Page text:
In the last week, newspapers have reported the RCMP have launched a crackdown on drivers operating cellular telephones, and that a Toronto bus driver was allegedly caught texting while behind the wheel of a moving bus.
Surely, for all employers (and especially those whose employees operate any kind of equipment), the issue of electronic distractions from work duties is significant.
The efforts of the RCMP support recently-implemented laws banning the use of handheld electronic devices, such as for calling and texting, while driving. Statistics cited in news reports indicate there were 104 “distracted driving fatalities” in B.C. in 2010.
The efforts of police seem aimed at emphasizing that a driver’s focus needs to be on the road, not on his or her friend’s latest Facebook photo. As the police say, the challenges of operating a vehicle are substantial enough without adding these electronic distractions.
In Toronto, a passenger allegedly snapped a photo of the driver texting while operating a moving bus with about 30 people on board. No decision has been made yet about the specific disciplinary measures the driver will face.
A couple of years ago, the U.S. National Transportation Safety Board reported that, at the time of a recent mid-air collision between an airplane and a helicopter, the air traffic controller was making a personal telephone call.
The crash killed nine people and is an example of what can happen when an employee is distracted by a call rather than focused on work duties.
Employers have long fought the battle to keep employees’ attention on work rather than on their personal affairs. Their refrain has been that “paid time is our time”.
As cellular and digital technology evolves ever more rapidly, however, many people are carrying their own devices to work.
It’s no longer just simple telephone calls—voice messages, texting, internet access, and a whole range of phone-based “apps” are a distraction for employees and a headache for employers. Can the employer simply ban non work-related telephone activity in the workplace?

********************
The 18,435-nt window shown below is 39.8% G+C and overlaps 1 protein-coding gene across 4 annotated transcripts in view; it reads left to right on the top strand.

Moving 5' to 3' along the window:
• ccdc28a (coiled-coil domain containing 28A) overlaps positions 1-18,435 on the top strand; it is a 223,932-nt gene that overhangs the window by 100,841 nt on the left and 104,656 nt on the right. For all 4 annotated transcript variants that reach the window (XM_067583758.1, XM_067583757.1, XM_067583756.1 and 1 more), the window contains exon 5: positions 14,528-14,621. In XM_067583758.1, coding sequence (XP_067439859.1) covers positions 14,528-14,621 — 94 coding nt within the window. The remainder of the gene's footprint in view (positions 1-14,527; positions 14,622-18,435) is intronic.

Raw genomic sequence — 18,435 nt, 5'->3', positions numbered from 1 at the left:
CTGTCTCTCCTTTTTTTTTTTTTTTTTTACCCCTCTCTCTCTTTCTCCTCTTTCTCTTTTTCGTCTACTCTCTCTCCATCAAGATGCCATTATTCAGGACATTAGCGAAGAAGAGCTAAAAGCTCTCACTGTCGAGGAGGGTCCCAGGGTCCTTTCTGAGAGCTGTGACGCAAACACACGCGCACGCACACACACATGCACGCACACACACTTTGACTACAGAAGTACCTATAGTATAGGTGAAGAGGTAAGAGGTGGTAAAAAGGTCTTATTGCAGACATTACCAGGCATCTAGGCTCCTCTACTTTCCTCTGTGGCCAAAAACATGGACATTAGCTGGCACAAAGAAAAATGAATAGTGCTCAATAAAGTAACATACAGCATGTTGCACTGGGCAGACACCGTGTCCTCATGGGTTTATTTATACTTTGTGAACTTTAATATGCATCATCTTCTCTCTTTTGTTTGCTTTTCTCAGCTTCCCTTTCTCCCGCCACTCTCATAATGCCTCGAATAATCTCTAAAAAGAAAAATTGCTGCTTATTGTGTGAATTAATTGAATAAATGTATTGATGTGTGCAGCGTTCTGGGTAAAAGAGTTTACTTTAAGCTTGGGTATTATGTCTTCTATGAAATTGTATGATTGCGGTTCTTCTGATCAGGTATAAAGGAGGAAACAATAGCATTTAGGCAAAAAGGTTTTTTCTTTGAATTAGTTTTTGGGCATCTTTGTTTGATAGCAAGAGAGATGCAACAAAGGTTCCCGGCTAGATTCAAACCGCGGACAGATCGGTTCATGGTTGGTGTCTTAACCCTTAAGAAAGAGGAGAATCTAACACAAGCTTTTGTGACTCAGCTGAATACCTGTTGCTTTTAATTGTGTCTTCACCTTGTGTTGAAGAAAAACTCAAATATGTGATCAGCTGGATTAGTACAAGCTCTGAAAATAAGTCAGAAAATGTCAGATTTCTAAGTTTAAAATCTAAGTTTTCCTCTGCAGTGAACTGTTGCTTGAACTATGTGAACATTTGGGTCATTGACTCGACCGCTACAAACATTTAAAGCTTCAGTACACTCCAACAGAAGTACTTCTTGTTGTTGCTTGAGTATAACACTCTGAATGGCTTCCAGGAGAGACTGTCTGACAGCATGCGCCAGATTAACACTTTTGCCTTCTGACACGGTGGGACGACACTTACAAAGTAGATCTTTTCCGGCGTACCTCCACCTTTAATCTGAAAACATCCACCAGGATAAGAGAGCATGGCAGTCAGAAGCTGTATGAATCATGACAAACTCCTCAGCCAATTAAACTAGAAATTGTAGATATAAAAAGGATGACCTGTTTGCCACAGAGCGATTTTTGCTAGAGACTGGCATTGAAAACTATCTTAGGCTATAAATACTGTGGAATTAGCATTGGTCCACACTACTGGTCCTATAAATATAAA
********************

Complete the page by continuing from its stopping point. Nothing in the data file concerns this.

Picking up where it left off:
While such a drastic measure may be called for in safety-sensitive circumstances, I recommend a dose of reason when developing a solution.
There can be little doubt the employer has the right to restrict employees’ use of telephones, blackberries, etc. while on duty. Much of the technology may be new but the employer’s entitlement to demand its employees focus on their work is not.
The first step towards regulation is the implementation of a workplace policy emphasizing employees’ duty to be attending to their work obligations while on company time. It should clearly state that the use of telephones, blackberries, etc. for personal purposes is prohibited during working hours and provide a clear warning of disciplinary measures if employees violate the rules.
The dose of reason comes at the enforcement stage. Employers must realize that employees will always have a need to deal with some personal matters while at work.
It may not be reasonable, for instance, to prevent employees from receiving emergency calls from family members.
Employers probably should not start imposing disciplinary measures at the first glimpse of a cellular telephone or an overheard personal call.
But, verbal and written warnings should be issued and the employer should be prepared to move to more severe measures if the conduct continues.
When the misuse of these devices occurs in a safety-sensitive context, the employer should move quickly to more significant disciplinary measures. Operating a company vehicle, for instance, not only places the operator and the public in danger, it creates a significant risk of liability for the employer.
The objective is to impose rules which are effective and reasonable and appropriate to the work context. And the time to implement a solution is now, not later.
Robert Smithson is a labour and employment lawyer, and operates Smithson Employment Law in Kelowna. This column is not intended to serve as legal advice.